For many American families, owning a home is the key to building wealth. When divorce becomes part of the picture, all that can be turned on its head.
Considering that the median value of a home in the U.S. is $247,084, and the average amount of mortgage debt a person has topped $202,000 last year, deciding how to deal with the marital home and its accompanying debt can be a dangerous financial burden for a single person, even for a home that was comfortably affordable for a couple.
To help you make the best decision, Money asked financial and divorce experts to weigh in with everything you need to know about selling the home and finding strategies to keep it.
Sell the house
For many couples simply putting a shared home up for sale may seem like the simplest solution, but remember, that step won’t automatically erase all mortgage headaches or end the need to co-operate with your former spouse. You will still need to agree on a realtor and asking price as well as determine how the continuing mortgage payments will be made. Will you be splitting the expense 50/50? Will the spouse who continues living there make the full payment?
If your home sells for more than the outstanding balance on the mortgage, how will the remaining proceeds be divided between you both after settling the joint debt? End up underwater on the mortgage and you’ll have to decide if you can even afford to sell it and how you’ll pay off the remaining debt if you do.
To avoid disagreements, note the exact details of whatever arrangement you and your ex settle on when it comes to selling the home in your divorce agreement, and create a contingency plan in case the home sits on the market for longer than you hoped, says Warren, N.J. financial planner Chris Schiffer.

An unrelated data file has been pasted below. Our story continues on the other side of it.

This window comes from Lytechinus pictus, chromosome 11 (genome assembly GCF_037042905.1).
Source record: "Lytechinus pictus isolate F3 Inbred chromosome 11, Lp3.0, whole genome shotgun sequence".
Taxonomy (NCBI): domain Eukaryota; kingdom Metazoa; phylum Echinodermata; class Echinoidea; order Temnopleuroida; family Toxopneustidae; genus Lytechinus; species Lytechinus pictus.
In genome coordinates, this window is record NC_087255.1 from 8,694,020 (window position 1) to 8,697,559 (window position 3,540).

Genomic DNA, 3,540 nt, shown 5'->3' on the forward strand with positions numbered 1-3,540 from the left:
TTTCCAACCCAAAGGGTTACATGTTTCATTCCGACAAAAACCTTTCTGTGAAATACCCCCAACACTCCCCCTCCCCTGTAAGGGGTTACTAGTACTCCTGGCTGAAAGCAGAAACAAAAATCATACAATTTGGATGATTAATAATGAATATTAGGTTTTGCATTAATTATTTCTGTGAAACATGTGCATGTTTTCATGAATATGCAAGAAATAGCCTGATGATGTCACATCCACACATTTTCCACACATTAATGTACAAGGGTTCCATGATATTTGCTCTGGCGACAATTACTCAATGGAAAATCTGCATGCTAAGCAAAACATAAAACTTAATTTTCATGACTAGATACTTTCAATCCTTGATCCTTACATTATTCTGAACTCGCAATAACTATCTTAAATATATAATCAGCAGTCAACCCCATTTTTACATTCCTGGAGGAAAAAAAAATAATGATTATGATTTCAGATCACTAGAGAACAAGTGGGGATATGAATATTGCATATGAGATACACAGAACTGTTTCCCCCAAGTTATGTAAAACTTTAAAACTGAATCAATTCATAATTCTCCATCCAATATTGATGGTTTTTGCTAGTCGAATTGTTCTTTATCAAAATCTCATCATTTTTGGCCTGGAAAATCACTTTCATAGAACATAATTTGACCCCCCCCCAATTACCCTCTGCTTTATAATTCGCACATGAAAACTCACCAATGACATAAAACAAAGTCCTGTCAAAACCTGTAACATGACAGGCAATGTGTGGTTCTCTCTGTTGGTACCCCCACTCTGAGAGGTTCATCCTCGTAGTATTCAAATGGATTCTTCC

In addition, you’ll need to consider how selling the home will impact your taxes. You can each exclude the first $250,000 in capital gains — the amount your home has appreciated in value since you bought it — from your taxable income, if the home was your primary residence and you owned it for more than two years. If you opt to file a joint tax return, you can exclude up to $500,000.
Earnings above that exclusion or on the sale of, say, a vacation property, could stick you with a huge bill from Uncle Sam that you never counted on when arranging your divorce and agreeing to sell.
If you want to keep the home
Divorce upends life as you know it so it makes sense that a majority of the time at least one spouse isn’t ready to part with the marital home and add the stress of moving to their to-do list. And the idea of remaining in a familiar, comfortable home can seem even more compelling when there are children who might have to change schools or leave behind friends.
But many financial advisors and divorce attorneys caution against keeping your old home after a divorce, calling it one of the biggest mistakes you can make during the process.
“I’ve had so many clients say I wish I had listened to you. I shouldn’t have kept the house, I ended up in bankruptcy or foreclosure,” says Tampa, Fla., divorce attorney Joryn Jenkins, founder of Open Palm Law. “People don’t have the same income stream they had when married and they have to lower their standard of living to adjust to this.”
So if you want to remain living in the home you once shared with your ex-spouse, you need to carefully review your budget and weigh whether you can individually afford the mortgage and continue meeting your other financial obligations, such as car loan payments, utility bills, insurance payments, and savings goals, like funding your retirement plan, warns West Chester, Ohio-financial planner Monica Dwyer.
Below are five strategies you can try if you’re determined to keep hold of the marital home.
Refinance the loan
To retain ownership of the home solo, you’ll typically need to first buy out your ex-spouse, says Jenkins.
If you have $50,000 in equity in your current home and you’ve agreed to a 50-50 split of its value, you’ll need to come up with $25,000 to buy out your former spouse, Jenkins says. In return, your ex-spouse should remove their name from the property title, typically using a quitclaim deed, which is a legal document used to transfer ownership of property, so you become the only owner of the home.
If you don’t have the cash, you might need to give up other assets in the divorce negotiations equal to the home’s equity, such as your investment account, 401(k) or IRA, says Schiffer.